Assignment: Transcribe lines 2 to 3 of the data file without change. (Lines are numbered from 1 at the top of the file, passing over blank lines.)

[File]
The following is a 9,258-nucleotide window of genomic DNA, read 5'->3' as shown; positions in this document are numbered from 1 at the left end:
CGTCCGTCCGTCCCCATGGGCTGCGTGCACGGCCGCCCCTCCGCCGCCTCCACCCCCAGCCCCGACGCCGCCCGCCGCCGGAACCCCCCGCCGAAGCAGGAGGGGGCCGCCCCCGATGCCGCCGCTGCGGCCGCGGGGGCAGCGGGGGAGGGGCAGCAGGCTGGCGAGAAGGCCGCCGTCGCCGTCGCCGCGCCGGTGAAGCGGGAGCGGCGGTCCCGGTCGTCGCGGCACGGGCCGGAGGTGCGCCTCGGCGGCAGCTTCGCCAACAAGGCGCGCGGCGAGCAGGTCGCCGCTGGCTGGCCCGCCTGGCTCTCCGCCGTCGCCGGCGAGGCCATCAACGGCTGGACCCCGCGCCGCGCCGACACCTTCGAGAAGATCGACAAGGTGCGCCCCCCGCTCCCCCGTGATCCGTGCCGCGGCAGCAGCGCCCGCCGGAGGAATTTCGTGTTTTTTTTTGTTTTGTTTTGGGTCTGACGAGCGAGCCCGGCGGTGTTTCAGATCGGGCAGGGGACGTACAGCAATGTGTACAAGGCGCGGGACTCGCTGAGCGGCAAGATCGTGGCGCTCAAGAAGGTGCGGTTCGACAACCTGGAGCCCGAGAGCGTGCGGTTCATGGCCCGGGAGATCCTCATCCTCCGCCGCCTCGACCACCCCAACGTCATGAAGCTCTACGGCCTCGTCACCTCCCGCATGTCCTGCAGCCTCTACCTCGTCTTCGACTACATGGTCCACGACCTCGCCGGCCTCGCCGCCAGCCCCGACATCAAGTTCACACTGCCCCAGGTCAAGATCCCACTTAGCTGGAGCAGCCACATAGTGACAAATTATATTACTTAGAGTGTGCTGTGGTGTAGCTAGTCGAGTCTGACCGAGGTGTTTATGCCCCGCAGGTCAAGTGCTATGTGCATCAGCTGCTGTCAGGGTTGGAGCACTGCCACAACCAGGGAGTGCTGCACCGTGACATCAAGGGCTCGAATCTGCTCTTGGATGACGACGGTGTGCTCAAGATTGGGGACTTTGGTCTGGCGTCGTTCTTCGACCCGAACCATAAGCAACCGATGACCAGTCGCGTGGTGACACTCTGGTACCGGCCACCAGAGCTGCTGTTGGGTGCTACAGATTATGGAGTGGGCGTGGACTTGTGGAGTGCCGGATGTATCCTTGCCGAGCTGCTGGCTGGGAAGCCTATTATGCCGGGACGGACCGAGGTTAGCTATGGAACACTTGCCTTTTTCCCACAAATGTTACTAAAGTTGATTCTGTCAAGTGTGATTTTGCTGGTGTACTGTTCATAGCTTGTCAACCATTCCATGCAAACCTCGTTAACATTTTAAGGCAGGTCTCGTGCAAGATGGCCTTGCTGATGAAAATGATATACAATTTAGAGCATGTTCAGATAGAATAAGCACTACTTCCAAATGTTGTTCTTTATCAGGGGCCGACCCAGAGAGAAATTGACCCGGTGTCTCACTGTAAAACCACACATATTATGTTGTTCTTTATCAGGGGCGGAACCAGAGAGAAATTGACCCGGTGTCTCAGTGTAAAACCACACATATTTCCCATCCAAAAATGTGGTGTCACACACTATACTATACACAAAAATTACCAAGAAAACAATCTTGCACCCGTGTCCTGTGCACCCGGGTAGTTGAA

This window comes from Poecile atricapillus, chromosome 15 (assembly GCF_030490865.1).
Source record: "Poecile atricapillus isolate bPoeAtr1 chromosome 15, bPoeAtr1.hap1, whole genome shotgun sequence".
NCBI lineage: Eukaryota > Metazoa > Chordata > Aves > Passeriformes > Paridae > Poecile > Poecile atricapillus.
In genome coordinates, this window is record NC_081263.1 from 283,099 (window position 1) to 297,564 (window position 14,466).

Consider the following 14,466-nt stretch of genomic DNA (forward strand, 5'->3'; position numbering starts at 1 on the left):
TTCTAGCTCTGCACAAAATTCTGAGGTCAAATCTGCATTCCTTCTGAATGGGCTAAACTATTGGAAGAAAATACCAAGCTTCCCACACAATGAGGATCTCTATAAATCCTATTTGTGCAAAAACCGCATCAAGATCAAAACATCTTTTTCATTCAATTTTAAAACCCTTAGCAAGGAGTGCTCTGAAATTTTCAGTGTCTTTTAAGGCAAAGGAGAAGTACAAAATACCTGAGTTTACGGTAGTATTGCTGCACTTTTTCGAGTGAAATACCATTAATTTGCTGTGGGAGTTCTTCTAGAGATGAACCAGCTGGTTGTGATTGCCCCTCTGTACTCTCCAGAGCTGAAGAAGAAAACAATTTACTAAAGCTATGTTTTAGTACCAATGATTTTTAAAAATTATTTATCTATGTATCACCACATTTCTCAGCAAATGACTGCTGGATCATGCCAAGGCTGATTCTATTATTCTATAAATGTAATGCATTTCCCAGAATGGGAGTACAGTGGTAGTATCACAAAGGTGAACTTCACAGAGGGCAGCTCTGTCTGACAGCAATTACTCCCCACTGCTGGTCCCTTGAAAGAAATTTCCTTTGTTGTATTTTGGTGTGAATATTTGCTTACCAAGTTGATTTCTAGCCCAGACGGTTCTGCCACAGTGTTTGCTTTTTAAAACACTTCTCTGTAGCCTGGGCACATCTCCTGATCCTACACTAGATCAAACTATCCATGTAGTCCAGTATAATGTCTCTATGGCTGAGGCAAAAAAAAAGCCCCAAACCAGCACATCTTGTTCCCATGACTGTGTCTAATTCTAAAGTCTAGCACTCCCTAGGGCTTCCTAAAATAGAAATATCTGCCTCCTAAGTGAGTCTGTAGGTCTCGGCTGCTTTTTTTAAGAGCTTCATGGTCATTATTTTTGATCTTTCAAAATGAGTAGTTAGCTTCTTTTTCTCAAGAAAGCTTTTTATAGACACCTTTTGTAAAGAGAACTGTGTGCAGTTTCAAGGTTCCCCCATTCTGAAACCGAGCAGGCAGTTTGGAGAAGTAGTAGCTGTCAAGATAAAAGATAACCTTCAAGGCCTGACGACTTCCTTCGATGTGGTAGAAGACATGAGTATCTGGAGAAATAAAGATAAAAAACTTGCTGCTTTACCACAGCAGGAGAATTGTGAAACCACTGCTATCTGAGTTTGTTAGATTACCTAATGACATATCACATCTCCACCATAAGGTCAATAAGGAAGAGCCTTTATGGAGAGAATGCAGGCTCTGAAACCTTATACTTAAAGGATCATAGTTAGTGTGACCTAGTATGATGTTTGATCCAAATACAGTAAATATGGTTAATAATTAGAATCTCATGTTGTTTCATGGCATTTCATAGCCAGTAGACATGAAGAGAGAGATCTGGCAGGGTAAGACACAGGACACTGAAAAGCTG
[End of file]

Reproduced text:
CGTCCGTCCGTCCCCATGGGCTGCGTGCACGGCCGCCCCTCCGCCGCCTCCACCCCCAGCCCCGACGCCGCCCGCCGCCGGAACCCCCCGCCGAAGCAGGAGGGGGCCGCCCCCGATGCCGCCGCTGCGGCCGCGGGGGCAGCGGGGGAGGGGCAGCAGGCTGGCGAGAAGGCCGCCGTCGCCGTCGCCGCGCCGGTGAAGCGGGAGCGGCGGTCCCGGTCGTCGCGGCACGGGCCGGAGGTGCGCCTCGGCGGCAGCTTCGCCAACAAGGCGCGCGGCGAGCAGGTCGCCGCTGGCTGGCCCGCCTGGCTCTCCGCCGTCGCCGGCGAGGCCATCAACGGCTGGACCCCGCGCCGCGCCGACACCTTCGAGAAGATCGACAAGGTGCGCCCCCCGCTCCCCCGTGATCCGTGCCGCGGCAGCAGCGCCCGCCGGAGGAATTTCGTGTTTTTTTTTGTTTTGTTTTGGGTCTGACGAGCGAGCCCGGCGGTGTTTCAGATCGGGCAGGGGACGTACAGCAATGTGTACAAGGCGCGGGACTCGCTGAGCGGCAAGATCGTGGCGCTCAAGAAGGTGCGGTTCGACAACCTGGAGCCCGAGAGCGTGCGGTTCATGGCCCGGGAGATCCTCATCCTCCGCCGCCTCGACCACCCCAACGTCATGAAGCTCTACGGCCTCGTCACCTCCCGCATGTCCTGCAGCCTCTACCTCGTCTTCGACTACATGGTCCACGACCTCGCCGGCCTCGCCGCCAGCCCCGACATCAAGTTCACACTGCCCCAGGTCAAGATCCCACTTAGCTGGAGCAGCCACATAGTGACAAATTATATTACTTAGAGTGTGCTGTGGTGTAGCTAGTCGAGTCTGACCGAGGTGTTTATGCCCCGCAGGTCAAGTGCTATGTGCATCAGCTGCTGTCAGGGTTGGAGCACTGCCACAACCAGGGAGTGCTGCACCGTGACATCAAGGGCTCGAATCTGCTCTTGGATGACGACGGTGTGCTCAAGATTGGGGACTTTGGTCTGGCGTCGTTCTTCGACCCGAACCATAAGCAACCGATGACCAGTCGCGTGGTGACACTCTGGTACCGGCCACCAGAGCTGCTGTTGGGTGCTACAGATTATGGAGTGGGCGTGGACTTGTGGAGTGCCGGATGTATCCTTGCCGAGCTGCTGGCTGGGAAGCCTATTATGCCGGGACGGACCGAGGTTAGCTATGGAACACTTGCCTTTTTCCCACAAATGTTACTAAAGTTGATTCTGTCAAGTGTGATTTTGCTGGTGTACTGTTCATAGCTTGTCAACCATTCCATGCAAACCTCGTTAACATTTTAAGGCAGGTCTCGTGCAAGATGGCCTTGCTGATGAAAATGATATACAATTTAGAGCATGTTCAGATAGAATAAGCACTACTTCCAAATGTTGTTCTTTATCAGGGGCCGACCCAGAGAGAAATTGACCCGGTGTCTCACTGTAAAACCACACATATTATGTTGTTCTTTATCAGGGGCGGAACCAGAGAGAAATTGACCCGGTGTCTCAGTGTAAAACCACACATATTTCCCATCCAAAAATGTGGTGTCACACACTATACTATACACAAAAATTACCAAGAAAACAATCTTGCACCCGTGTCCTGTGCACCCGGGTAGTTGAA

This window comes from Poecile atricapillus, chromosome 15 (assembly GCF_030490865.1).